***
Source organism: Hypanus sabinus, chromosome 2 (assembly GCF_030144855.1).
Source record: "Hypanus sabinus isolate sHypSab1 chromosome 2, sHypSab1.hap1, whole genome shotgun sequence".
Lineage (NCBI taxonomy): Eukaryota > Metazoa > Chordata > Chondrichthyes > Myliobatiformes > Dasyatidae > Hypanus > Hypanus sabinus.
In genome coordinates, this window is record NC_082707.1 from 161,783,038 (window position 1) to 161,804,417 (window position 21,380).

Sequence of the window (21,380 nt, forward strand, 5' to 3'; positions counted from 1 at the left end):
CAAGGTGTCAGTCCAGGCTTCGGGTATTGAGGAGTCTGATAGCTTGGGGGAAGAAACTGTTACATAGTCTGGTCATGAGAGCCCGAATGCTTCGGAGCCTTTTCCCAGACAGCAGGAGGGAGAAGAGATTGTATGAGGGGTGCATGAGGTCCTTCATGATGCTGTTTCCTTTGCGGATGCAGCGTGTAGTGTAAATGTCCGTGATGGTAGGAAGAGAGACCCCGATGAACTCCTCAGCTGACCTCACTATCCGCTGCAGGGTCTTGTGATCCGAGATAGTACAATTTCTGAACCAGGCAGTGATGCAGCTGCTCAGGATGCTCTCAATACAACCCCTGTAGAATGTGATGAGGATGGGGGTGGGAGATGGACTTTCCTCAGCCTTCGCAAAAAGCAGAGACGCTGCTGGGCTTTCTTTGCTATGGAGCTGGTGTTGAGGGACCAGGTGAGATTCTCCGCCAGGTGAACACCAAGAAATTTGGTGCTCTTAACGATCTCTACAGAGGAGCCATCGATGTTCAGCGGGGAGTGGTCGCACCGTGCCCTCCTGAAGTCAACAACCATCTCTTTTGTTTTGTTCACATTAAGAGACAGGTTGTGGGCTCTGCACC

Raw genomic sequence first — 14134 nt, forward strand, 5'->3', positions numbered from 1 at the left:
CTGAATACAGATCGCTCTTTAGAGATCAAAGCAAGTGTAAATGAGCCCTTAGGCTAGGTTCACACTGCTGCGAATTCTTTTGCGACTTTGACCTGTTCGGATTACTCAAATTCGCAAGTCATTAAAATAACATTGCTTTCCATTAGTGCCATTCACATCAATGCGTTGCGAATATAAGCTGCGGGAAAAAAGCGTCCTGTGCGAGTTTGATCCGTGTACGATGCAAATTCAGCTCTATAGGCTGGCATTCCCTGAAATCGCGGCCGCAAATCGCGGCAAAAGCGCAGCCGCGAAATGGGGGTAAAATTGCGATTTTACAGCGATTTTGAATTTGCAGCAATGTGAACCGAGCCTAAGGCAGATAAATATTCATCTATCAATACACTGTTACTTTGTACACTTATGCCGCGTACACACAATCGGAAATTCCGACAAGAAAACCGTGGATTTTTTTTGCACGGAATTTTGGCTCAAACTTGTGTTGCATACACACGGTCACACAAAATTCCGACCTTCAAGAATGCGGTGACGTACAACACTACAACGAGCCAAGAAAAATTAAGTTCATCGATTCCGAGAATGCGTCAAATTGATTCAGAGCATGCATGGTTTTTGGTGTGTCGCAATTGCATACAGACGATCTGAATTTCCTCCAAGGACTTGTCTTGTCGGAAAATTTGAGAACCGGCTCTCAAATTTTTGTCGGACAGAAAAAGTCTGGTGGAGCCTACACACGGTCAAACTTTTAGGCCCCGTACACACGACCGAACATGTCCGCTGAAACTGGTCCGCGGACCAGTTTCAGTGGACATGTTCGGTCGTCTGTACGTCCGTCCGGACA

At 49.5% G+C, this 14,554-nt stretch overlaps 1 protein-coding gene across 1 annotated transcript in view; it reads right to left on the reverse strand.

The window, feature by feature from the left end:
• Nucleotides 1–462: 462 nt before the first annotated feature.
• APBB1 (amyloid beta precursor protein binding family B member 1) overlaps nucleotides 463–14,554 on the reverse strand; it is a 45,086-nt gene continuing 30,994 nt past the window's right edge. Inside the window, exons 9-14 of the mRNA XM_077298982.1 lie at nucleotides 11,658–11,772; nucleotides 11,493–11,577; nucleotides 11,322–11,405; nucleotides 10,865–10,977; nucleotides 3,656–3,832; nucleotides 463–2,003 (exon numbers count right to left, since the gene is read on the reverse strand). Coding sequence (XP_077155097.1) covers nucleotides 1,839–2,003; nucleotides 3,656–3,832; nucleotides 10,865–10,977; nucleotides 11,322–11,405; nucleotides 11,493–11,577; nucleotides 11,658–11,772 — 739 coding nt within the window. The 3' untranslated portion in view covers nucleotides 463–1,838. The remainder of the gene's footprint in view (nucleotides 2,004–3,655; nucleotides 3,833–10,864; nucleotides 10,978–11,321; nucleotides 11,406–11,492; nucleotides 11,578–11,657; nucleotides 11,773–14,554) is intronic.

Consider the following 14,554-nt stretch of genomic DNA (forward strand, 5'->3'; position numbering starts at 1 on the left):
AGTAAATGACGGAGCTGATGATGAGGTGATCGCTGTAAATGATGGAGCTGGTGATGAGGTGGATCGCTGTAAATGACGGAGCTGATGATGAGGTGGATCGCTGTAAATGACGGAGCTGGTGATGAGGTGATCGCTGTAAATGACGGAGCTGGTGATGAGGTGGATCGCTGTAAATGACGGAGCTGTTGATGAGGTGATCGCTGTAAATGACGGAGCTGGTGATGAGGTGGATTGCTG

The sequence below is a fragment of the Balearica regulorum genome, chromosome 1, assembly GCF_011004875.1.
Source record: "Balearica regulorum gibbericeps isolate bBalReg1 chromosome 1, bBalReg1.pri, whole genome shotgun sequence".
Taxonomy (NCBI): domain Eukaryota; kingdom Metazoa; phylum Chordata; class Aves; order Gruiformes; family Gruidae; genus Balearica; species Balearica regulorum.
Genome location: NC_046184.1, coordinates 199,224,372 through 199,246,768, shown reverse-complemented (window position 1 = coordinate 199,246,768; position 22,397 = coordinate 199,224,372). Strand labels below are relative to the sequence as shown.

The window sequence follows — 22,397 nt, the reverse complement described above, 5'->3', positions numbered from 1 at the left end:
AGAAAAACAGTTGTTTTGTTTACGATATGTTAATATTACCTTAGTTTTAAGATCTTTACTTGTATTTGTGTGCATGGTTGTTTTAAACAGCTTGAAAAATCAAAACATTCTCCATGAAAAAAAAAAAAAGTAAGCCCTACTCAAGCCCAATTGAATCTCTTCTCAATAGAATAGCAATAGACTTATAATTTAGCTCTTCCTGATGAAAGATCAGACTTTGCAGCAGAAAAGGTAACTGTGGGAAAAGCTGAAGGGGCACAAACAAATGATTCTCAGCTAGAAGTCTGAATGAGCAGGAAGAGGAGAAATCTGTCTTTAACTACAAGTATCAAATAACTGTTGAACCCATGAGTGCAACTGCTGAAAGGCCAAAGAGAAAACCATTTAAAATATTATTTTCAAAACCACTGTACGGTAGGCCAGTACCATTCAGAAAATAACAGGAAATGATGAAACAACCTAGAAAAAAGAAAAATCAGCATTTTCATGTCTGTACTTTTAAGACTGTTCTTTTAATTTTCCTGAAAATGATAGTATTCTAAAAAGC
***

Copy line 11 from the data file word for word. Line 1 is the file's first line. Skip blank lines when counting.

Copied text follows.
• Nucleotides 1–462: 462 nt before the first annotated feature.